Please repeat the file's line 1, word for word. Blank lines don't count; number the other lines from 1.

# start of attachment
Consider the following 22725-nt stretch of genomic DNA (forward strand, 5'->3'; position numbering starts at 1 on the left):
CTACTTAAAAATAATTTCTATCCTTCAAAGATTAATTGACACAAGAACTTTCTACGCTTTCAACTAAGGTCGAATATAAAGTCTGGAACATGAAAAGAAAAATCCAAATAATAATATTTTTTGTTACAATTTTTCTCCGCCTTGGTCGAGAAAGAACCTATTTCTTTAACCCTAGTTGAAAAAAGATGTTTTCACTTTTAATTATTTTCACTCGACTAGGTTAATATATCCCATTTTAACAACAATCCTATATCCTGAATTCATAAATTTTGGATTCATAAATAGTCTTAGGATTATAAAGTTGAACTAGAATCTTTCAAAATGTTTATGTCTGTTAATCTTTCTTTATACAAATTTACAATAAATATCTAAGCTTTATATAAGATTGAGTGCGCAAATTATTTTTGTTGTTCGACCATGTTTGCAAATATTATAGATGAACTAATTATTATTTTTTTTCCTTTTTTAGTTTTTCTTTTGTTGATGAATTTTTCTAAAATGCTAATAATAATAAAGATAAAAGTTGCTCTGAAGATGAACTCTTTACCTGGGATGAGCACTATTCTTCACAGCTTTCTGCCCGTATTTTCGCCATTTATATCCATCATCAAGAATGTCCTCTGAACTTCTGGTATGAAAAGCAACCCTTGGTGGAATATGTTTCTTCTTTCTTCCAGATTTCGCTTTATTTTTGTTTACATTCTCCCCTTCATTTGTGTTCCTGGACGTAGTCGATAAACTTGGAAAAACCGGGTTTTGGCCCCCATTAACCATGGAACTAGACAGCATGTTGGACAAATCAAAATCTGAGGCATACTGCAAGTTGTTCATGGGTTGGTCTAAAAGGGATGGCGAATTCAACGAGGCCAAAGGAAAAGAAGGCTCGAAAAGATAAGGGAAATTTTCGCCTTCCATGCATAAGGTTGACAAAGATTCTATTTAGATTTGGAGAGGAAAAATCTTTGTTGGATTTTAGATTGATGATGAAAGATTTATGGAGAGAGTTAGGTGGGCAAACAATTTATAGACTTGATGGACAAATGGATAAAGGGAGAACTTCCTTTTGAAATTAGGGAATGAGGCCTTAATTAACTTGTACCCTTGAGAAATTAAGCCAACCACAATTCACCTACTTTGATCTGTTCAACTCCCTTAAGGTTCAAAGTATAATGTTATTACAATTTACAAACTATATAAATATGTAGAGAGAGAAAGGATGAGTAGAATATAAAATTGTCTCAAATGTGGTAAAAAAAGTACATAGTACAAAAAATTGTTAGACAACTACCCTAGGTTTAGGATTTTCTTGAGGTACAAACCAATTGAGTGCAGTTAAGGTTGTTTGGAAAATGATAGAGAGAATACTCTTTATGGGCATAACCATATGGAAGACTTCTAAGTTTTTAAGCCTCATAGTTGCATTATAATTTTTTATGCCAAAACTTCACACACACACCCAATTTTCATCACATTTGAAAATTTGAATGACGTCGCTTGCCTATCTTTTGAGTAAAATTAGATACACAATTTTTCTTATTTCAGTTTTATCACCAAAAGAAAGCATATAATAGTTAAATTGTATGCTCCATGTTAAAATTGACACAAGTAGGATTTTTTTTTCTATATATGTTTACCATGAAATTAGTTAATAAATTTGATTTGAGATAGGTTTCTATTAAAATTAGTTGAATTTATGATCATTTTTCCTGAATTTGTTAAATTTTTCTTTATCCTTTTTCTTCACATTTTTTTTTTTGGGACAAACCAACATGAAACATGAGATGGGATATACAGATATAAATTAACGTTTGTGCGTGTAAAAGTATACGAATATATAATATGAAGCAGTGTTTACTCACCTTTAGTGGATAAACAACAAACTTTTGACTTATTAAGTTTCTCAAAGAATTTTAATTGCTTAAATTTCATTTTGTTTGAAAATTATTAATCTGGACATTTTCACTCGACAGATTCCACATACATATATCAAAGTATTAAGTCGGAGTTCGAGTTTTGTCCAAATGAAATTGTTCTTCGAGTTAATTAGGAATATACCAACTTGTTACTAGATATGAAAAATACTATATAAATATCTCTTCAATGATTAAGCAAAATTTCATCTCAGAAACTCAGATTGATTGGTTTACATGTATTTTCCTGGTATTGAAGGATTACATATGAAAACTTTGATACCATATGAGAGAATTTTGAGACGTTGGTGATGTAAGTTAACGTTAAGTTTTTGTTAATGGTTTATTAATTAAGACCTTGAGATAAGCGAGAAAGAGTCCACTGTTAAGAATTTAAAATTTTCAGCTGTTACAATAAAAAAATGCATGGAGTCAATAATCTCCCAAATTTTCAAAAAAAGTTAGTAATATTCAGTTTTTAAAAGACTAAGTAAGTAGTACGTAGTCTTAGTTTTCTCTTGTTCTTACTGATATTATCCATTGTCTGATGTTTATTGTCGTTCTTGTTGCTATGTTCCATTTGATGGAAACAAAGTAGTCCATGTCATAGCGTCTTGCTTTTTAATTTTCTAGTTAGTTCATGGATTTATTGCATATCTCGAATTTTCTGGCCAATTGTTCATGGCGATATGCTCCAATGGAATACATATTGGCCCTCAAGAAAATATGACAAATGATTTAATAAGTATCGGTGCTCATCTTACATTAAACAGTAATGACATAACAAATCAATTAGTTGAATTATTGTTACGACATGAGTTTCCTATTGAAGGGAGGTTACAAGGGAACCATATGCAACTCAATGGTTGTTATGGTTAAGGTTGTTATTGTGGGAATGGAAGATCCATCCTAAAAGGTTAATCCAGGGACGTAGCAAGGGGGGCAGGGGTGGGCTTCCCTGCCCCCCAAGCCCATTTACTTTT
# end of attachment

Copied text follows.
Consider the following 22725-nt stretch of genomic DNA (forward strand, 5'->3'; position numbering starts at 1 on the left):